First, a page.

A characteristic feature of hagiography was the desire to observe the canons which had grown up over the many centuries of hagiographic literature. These canons gave the Lives of saints an abstract, rhetorical nature. Historical reality, political tendencies, folk legends and the real facts of the life of the person concerned contradicted the canons of the genre. Real life injected into hagiographical works a publicistic element, literary variety and exciting subject matter. The vitae were the form of religious literature which was closest to secular, historical and publicistic literature and in which one could express oppositional and heretical ideas, the influence of the apocryphal tales and folk legend, most easily.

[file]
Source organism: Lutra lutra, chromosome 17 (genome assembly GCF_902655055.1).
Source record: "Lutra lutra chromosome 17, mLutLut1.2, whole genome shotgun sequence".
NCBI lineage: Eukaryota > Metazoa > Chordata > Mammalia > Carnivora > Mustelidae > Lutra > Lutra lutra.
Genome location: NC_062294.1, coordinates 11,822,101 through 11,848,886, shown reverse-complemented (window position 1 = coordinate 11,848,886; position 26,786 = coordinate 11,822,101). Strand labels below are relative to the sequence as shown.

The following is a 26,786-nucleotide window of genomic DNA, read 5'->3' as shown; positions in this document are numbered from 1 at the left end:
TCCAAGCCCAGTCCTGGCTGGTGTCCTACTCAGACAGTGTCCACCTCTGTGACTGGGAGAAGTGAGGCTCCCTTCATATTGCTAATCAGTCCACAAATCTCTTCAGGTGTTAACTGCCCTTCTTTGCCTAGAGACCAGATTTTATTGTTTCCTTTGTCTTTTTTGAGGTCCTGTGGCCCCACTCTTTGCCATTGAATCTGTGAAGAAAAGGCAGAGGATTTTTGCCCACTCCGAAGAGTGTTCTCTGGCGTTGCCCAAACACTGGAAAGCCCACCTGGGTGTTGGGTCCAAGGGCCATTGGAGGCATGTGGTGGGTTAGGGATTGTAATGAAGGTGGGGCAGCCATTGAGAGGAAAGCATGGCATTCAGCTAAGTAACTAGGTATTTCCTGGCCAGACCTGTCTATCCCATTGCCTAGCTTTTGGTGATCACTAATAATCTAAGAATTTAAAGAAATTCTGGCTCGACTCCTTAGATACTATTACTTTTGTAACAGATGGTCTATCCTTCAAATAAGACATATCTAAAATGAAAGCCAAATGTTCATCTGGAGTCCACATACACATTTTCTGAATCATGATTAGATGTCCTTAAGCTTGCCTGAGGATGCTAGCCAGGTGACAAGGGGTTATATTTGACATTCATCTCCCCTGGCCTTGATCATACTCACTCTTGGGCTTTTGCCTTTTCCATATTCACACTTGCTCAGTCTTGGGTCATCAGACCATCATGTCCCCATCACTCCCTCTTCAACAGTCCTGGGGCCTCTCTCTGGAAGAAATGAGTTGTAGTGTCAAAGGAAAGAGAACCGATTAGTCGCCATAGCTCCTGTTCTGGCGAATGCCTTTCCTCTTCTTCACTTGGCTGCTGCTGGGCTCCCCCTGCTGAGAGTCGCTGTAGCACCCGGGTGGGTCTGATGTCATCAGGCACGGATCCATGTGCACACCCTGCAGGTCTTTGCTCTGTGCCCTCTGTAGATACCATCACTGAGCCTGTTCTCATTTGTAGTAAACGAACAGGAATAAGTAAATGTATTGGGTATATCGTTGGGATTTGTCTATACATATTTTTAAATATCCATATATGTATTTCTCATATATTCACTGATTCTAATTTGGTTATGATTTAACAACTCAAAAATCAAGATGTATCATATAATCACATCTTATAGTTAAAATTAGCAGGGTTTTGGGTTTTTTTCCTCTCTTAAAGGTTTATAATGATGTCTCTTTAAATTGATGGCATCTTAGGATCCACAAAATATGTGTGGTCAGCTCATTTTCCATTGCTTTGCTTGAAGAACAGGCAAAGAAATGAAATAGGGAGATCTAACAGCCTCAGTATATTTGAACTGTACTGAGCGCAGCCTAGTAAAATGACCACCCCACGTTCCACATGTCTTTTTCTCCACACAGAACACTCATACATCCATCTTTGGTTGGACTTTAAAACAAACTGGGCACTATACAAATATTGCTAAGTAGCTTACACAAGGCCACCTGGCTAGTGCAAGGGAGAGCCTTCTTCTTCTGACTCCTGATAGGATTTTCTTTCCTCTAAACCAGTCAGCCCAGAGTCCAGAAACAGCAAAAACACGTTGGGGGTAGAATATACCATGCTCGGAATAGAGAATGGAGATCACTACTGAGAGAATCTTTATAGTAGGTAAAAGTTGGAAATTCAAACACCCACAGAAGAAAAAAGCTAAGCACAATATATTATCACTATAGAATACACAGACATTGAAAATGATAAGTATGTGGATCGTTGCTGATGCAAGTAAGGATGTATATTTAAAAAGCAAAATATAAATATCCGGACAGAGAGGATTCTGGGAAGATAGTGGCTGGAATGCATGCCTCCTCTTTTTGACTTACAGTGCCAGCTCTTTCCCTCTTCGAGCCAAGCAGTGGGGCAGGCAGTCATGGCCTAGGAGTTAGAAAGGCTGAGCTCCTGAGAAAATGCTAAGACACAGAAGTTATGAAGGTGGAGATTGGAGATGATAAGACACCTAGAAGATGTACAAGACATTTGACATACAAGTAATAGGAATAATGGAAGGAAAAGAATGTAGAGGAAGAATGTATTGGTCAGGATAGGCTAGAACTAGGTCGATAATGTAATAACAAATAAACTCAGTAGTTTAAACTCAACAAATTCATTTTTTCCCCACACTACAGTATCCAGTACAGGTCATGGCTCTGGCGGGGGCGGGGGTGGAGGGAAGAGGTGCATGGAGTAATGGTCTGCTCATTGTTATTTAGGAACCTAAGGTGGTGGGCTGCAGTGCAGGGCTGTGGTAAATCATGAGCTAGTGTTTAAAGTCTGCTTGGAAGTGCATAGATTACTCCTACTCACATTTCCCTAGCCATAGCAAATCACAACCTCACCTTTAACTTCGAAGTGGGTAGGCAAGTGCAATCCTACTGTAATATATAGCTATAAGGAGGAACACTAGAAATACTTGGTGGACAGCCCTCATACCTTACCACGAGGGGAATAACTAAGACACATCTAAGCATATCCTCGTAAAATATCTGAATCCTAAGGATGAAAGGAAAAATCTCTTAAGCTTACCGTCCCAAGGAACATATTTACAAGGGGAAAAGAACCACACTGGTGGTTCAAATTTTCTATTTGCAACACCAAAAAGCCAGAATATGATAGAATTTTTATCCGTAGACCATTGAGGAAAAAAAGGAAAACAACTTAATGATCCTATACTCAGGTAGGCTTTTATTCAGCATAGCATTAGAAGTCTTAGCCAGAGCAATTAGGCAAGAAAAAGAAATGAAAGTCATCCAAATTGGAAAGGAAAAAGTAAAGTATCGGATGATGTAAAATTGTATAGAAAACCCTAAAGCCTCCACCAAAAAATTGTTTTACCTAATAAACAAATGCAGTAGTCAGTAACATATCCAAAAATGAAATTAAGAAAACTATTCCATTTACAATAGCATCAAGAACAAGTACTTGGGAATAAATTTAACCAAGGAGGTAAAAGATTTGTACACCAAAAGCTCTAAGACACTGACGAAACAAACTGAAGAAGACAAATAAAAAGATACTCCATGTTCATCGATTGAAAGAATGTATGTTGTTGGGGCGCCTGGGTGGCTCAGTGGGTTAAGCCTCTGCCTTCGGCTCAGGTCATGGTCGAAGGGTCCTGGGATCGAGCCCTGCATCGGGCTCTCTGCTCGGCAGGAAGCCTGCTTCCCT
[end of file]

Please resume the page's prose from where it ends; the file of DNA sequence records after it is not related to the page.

During this period of Old Russian literature this tendency is seen most clearly in the Lives of princes. While preserving many conventional hagiographical images and expressions the Lives of princes to some extent deviated from the canons and violated the genre’s conventions. This was because the hero of these Lives was not a zealot of the church, but a statesman. Moreover it was the Lives of princes written during this period that reflected the events of the Mongol invasion and rule. The period in question produced The Tale of the Life of Alexander Nevsky, a famous warrior and statesman of this period. There were also Lives of princes in which the prince is presented as a martyr for the Orthodox faith, dying a martyr’s death in the Golden Horde.